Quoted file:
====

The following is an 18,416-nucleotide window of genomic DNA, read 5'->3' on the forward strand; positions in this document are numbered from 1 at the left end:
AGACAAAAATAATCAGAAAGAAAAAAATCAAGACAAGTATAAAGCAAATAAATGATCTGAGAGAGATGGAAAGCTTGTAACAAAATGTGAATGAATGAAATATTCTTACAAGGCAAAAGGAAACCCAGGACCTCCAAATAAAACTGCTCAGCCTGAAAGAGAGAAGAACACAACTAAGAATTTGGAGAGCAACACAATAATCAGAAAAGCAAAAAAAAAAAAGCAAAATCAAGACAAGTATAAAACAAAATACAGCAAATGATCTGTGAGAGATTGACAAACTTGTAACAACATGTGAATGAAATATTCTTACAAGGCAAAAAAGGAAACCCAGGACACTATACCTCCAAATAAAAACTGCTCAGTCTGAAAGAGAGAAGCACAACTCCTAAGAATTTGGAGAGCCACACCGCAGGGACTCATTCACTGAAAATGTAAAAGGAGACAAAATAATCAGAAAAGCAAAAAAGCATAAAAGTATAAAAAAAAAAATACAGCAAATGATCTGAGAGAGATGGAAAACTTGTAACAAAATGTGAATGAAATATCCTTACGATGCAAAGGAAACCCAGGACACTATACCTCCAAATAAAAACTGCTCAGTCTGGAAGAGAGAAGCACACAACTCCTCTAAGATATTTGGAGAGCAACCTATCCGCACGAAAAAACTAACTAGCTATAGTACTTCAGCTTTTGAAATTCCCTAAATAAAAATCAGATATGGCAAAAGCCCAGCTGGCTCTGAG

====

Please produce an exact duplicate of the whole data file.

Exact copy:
The following is an 18,416-nucleotide window of genomic DNA, read 5'->3' on the forward strand; positions in this document are numbered from 1 at the left end:
AGACAAAAATAATCAGAAAGAAAAAAATCAAGACAAGTATAAAGCAAATAAATGATCTGAGAGAGATGGAAAGCTTGTAACAAAATGTGAATGAATGAAATATTCTTACAAGGCAAAAGGAAACCCAGGACCTCCAAATAAAACTGCTCAGCCTGAAAGAGAGAAGAACACAACTAAGAATTTGGAGAGCAACACAATAATCAGAAAAGCAAAAAAAAAAAAGCAAAATCAAGACAAGTATAAAACAAAATACAGCAAATGATCTGTGAGAGATTGACAAACTTGTAACAACATGTGAATGAAATATTCTTACAAGGCAAAAAAGGAAACCCAGGACACTATACCTCCAAATAAAAACTGCTCAGTCTGAAAGAGAGAAGCACAACTCCTAAGAATTTGGAGAGCCACACCGCAGGGACTCATTCACTGAAAATGTAAAAGGAGACAAAATAATCAGAAAAGCAAAAAAGCATAAAAGTATAAAAAAAAAAATACAGCAAATGATCTGAGAGAGATGGAAAACTTGTAACAAAATGTGAATGAAATATCCTTACGATGCAAAGGAAACCCAGGACACTATACCTCCAAATAAAAACTGCTCAGTCTGGAAGAGAGAAGCACACAACTCCTCTAAGATATTTGGAGAGCAACCTATCCGCACGAAAAAACTAACTAGCTATAGTACTTCAGCTTTTGAAATTCCCTAAATAAAAATCAGATATGGCAAAAGCCCAGCTGGCTCTGAG